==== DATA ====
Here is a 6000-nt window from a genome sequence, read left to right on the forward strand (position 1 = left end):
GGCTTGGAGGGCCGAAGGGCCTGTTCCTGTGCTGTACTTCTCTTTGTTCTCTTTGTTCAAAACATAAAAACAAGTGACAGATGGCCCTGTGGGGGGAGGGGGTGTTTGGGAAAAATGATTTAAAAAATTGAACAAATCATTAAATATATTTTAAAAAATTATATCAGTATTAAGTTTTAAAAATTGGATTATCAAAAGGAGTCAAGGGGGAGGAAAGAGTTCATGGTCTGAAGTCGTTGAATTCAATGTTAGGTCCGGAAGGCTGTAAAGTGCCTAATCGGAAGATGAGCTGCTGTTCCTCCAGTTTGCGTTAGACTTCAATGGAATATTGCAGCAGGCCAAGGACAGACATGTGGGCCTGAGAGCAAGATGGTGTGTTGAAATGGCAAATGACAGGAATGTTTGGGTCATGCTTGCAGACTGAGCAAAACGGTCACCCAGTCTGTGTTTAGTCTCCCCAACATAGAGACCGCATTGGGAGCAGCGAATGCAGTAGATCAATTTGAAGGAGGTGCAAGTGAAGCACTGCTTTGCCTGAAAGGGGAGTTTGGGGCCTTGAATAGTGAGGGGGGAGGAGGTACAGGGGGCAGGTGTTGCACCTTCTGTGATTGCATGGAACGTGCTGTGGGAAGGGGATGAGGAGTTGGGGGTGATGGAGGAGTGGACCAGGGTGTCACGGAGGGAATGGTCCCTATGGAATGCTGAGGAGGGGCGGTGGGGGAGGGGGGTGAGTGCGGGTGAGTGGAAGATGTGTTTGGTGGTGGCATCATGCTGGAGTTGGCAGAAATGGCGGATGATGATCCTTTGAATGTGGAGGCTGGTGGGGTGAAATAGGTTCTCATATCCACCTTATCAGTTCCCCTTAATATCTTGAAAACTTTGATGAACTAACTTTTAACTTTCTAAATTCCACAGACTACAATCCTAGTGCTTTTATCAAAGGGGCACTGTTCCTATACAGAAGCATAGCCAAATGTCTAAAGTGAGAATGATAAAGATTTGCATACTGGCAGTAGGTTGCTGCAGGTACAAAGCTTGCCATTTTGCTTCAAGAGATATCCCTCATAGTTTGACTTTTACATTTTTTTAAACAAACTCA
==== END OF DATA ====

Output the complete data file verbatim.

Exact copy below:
Here is a 6000-nt window from a genome sequence, read left to right on the forward strand (position 1 = left end):
GGCTTGGAGGGCCGAAGGGCCTGTTCCTGTGCTGTACTTCTCTTTGTTCTCTTTGTTCAAAACATAAAAACAAGTGACAGATGGCCCTGTGGGGGGAGGGGGTGTTTGGGAAAAATGATTTAAAAAATTGAACAAATCATTAAATATATTTTAAAAAATTATATCAGTATTAAGTTTTAAAAATTGGATTATCAAAAGGAGTCAAGGGGGAGGAAAGAGTTCATGGTCTGAAGTCGTTGAATTCAATGTTAGGTCCGGAAGGCTGTAAAGTGCCTAATCGGAAGATGAGCTGCTGTTCCTCCAGTTTGCGTTAGACTTCAATGGAATATTGCAGCAGGCCAAGGACAGACATGTGGGCCTGAGAGCAAGATGGTGTGTTGAAATGGCAAATGACAGGAATGTTTGGGTCATGCTTGCAGACTGAGCAAAACGGTCACCCAGTCTGTGTTTAGTCTCCCCAACATAGAGACCGCATTGGGAGCAGCGAATGCAGTAGATCAATTTGAAGGAGGTGCAAGTGAAGCACTGCTTTGCCTGAAAGGGGAGTTTGGGGCCTTGAATAGTGAGGGGGGAGGAGGTACAGGGGGCAGGTGTTGCACCTTCTGTGATTGCATGGAACGTGCTGTGGGAAGGGGATGAGGAGTTGGGGGTGATGGAGGAGTGGACCAGGGTGTCACGGAGGGAATGGTCCCTATGGAATGCTGAGGAGGGGCGGTGGGGGAGGGGGGTGAGTGCGGGTGAGTGGAAGATGTGTTTGGTGGTGGCATCATGCTGGAGTTGGCAGAAATGGCGGATGATGATCCTTTGAATGTGGAGGCTGGTGGGGTGAAATAGGTTCTCATATCCACCTTATCAGTTCCCCTTAATATCTTGAAAACTTTGATGAACTAACTTTTAACTTTCTAAATTCCACAGACTACAATCCTAGTGCTTTTATCAAAGGGGCACTGTTCCTATACAGAAGCATAGCCAAATGTCTAAAGTGAGAATGATAAAGATTTGCATACTGGCAGTAGGTTGCTGCAGGTACAAAGCTTGCCATTTTGCTTCAAGAGATATCCCTCATAGTTTGACTTTTACATTTTTTTAAACAAACTCA